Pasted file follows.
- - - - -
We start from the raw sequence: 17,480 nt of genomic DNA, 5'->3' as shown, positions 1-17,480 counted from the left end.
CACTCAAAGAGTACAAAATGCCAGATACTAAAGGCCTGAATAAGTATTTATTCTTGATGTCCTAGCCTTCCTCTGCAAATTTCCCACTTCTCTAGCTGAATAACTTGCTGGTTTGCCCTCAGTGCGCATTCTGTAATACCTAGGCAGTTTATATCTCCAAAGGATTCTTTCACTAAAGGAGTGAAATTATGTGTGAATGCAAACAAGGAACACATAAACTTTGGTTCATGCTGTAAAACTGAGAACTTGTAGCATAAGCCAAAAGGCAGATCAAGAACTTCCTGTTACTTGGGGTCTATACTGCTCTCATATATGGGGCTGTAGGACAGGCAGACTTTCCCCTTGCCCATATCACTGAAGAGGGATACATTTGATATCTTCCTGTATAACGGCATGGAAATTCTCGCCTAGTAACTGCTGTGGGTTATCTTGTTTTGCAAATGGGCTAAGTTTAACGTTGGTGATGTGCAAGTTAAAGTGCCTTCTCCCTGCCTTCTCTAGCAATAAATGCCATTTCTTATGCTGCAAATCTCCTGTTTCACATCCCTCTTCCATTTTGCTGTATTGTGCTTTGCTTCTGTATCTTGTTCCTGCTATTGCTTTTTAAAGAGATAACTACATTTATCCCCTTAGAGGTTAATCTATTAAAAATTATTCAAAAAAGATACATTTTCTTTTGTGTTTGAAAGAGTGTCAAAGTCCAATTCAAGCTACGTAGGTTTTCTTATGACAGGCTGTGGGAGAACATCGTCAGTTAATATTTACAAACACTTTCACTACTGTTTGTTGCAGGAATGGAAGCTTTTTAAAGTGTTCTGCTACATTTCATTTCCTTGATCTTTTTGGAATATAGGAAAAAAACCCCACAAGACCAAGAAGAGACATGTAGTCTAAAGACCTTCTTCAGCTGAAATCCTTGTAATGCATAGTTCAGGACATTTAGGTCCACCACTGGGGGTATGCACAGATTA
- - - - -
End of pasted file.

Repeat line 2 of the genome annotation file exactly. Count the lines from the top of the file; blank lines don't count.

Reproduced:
CACTCAAAGAGTACAAAATGCCAGATACTAAAGGCCTGAATAAGTATTTATTCTTGATGTCCTAGCCTTCCTCTGCAAATTTCCCACTTCTCTAGCTGAATAACTTGCTGGTTTGCCCTCAGTGCGCATTCTGTAATACCTAGGCAGTTTATATCTCCAAAGGATTCTTTCACTAAAGGAGTGAAATTATGTGTGAATGCAAACAAGGAACACATAAACTTTGGTTCATGCTGTAAAACTGAGAACTTGTAGCATAAGCCAAAAGGCAGATCAAGAACTTCCTGTTACTTGGGGTCTATACTGCTCTCATATATGGGGCTGTAGGACAGGCAGACTTTCCCCTTGCCCATATCACTGAAGAGGGATACATTTGATATCTTCCTGTATAACGGCATGGAAATTCTCGCCTAGTAACTGCTGTGGGTTATCTTGTTTTGCAAATGGGCTAAGTTTAACGTTGGTGATGTGCAAGTTAAAGTGCCTTCTCCCTGCCTTCTCTAGCAATAAATGCCATTTCTTATGCTGCAAATCTCCTGTTTCACATCCCTCTTCCATTTTGCTGTATTGTGCTTTGCTTCTGTATCTTGTTCCTGCTATTGCTTTTTAAAGAGATAACTACATTTATCCCCTTAGAGGTTAATCTATTAAAAATTATTCAAAAAAGATACATTTTCTTTTGTGTTTGAAAGAGTGTCAAAGTCCAATTCAAGCTACGTAGGTTTTCTTATGACAGGCTGTGGGAGAACATCGTCAGTTAATATTTACAAACACTTTCACTACTGTTTGTTGCAGGAATGGAAGCTTTTTAAAGTGTTCTGCTACATTTCATTTCCTTGATCTTTTTGGAATATAGGAAAAAAACCCCACAAGACCAAGAAGAGACATGTAGTCTAAAGACCTTCTTCAGCTGAAATCCTTGTAATGCATAGTTCAGGACATTTAGGTCCACCACTGGGGGTATGCACAGATTA